‘Fail to prepare… prepare to fail’ says student confidently about to do both
A student has been caught getting undeserved conversational mileage out of the well-known expression ‘fail to prepare? prepare to fail!’ despite both being imminently on the cards.
The second year, observed to be participating in what some would call ‘small talk’ but others would call ‘appeasing a weird course acquaintance’, uttered the witticism under the false pretence that if he says it enough, neither event will actually happen.
Widely used at the University of Bristol, the phrase has been found to send users into uncontrollable fits of false reassurance and misplaced comfort, which has worried medical professionals up and down the country.
Despite its prevalence, the failure-based quip was proved last year to actually have no effect on the part of the brain that deals with planning, and some more recent reports suggested it completely blocked the pathways to the part of the brain that provides perspective.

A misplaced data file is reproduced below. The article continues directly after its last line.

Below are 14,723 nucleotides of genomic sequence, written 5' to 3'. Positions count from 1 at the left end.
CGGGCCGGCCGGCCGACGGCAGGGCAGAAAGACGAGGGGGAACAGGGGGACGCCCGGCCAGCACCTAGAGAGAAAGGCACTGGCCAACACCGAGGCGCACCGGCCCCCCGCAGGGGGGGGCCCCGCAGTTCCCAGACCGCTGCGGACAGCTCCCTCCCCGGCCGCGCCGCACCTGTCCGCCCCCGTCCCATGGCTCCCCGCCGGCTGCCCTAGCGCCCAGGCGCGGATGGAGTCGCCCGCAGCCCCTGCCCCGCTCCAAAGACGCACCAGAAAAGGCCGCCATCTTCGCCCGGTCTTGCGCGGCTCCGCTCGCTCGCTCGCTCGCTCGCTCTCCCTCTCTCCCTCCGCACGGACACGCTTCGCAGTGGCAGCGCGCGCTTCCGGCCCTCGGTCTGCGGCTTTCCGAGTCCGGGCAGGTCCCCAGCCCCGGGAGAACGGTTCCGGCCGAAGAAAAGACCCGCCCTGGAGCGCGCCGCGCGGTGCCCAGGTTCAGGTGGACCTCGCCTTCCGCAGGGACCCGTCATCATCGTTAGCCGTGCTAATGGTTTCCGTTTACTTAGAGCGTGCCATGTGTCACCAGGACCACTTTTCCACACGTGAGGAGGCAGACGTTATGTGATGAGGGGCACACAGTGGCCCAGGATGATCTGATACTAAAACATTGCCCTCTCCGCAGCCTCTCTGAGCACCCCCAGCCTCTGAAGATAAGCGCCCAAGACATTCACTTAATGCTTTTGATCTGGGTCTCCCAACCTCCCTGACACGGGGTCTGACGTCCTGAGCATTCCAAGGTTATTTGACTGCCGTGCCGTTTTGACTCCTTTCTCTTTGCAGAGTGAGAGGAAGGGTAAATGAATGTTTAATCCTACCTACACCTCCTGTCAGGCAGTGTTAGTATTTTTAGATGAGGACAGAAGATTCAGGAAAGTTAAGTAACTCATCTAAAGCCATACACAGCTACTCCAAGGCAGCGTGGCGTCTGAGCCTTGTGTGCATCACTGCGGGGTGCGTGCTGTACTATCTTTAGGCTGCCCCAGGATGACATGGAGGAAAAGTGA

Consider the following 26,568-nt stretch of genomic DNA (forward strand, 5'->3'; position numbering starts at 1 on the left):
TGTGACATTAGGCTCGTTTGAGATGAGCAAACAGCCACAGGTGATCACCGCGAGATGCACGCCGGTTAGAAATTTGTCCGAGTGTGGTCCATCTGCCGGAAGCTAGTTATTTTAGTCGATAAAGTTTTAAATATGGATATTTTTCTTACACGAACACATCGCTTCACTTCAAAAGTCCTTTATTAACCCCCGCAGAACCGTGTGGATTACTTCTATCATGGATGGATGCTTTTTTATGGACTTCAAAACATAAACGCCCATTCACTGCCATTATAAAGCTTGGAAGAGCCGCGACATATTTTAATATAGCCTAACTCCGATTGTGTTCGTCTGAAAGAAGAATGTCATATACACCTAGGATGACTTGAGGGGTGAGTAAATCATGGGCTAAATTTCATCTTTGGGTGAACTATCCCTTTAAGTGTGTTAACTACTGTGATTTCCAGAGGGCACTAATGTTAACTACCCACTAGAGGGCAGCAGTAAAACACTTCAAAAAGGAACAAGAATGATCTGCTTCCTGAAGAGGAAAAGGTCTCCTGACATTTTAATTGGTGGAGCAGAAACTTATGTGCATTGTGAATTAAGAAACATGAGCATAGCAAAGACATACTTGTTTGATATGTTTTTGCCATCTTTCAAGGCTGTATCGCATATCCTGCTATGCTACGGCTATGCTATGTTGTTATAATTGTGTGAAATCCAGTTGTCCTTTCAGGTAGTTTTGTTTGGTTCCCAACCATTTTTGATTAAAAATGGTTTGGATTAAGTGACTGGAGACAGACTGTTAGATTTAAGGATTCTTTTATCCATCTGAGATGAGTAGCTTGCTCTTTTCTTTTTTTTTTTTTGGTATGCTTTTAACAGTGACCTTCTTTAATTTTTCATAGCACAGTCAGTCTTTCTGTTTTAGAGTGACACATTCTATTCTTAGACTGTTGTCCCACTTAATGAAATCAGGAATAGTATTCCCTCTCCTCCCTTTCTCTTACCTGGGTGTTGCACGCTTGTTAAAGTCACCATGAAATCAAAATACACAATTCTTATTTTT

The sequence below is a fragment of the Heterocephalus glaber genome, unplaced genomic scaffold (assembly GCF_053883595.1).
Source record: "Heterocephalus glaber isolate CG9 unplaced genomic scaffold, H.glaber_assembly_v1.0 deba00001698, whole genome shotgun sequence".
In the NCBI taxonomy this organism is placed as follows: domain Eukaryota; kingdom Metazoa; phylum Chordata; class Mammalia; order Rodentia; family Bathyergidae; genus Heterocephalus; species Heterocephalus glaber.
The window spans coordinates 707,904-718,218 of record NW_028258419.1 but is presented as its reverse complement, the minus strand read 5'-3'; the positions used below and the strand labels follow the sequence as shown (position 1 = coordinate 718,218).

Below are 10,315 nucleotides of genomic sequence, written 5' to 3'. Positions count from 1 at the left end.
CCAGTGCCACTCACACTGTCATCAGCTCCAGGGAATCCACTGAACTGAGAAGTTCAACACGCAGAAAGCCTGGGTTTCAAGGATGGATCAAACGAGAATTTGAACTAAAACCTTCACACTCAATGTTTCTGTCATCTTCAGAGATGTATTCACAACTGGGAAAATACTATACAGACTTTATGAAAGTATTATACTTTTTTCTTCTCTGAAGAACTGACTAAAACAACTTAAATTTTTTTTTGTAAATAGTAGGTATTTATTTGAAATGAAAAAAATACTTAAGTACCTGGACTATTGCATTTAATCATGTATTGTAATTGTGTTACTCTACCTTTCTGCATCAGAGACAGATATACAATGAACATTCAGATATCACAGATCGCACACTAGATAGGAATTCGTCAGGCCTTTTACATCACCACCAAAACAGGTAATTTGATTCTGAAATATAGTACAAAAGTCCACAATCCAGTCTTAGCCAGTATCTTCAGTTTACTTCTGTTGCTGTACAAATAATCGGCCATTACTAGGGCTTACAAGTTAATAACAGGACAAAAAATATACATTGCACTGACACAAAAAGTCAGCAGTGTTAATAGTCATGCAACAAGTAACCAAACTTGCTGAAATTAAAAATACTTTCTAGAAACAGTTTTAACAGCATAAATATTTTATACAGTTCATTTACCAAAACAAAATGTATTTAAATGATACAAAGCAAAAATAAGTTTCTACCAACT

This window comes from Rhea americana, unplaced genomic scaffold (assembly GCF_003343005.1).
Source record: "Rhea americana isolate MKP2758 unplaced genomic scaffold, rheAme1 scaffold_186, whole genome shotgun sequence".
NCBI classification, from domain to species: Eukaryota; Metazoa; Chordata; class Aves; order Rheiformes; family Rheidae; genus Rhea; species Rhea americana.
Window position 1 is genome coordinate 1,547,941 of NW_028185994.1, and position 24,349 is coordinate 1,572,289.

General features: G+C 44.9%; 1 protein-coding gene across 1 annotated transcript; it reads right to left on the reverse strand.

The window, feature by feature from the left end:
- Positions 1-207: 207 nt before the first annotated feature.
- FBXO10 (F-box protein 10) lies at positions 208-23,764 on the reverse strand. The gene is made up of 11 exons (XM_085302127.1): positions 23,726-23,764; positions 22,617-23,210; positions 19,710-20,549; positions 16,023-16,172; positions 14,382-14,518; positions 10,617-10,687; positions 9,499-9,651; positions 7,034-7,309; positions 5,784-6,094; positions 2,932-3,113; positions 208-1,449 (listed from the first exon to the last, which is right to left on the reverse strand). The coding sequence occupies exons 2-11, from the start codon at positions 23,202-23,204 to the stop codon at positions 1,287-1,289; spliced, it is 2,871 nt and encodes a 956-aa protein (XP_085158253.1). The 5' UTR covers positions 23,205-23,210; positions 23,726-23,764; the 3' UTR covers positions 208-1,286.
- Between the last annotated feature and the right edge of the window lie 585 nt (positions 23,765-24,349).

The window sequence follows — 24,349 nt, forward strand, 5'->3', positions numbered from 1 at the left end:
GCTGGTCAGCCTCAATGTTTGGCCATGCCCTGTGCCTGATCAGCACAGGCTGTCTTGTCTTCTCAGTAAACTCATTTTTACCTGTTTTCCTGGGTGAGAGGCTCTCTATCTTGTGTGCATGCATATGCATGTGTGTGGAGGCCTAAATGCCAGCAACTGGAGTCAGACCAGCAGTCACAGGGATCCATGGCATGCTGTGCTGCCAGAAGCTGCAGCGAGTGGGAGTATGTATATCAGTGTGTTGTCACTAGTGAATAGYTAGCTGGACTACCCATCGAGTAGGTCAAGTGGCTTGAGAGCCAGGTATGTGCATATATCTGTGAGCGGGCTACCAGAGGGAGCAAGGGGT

More worryingly, tests produced by the University of Manchester suggested that regular repetition of the expression can, contrary to popular belief, result in increased chances of failure and decreased chances of preparation.
‘What we have here is a classic case of FPPF, fail to prepare, prepare to fail syndrome’ explained professor of Neuroscience Priscilla Scott. ‘Interestingly, people who exhibit this form of verbal communication sincerely believe that if it is said enough in a confident manner, this will in fact negate the effects of actually not doing any work.’
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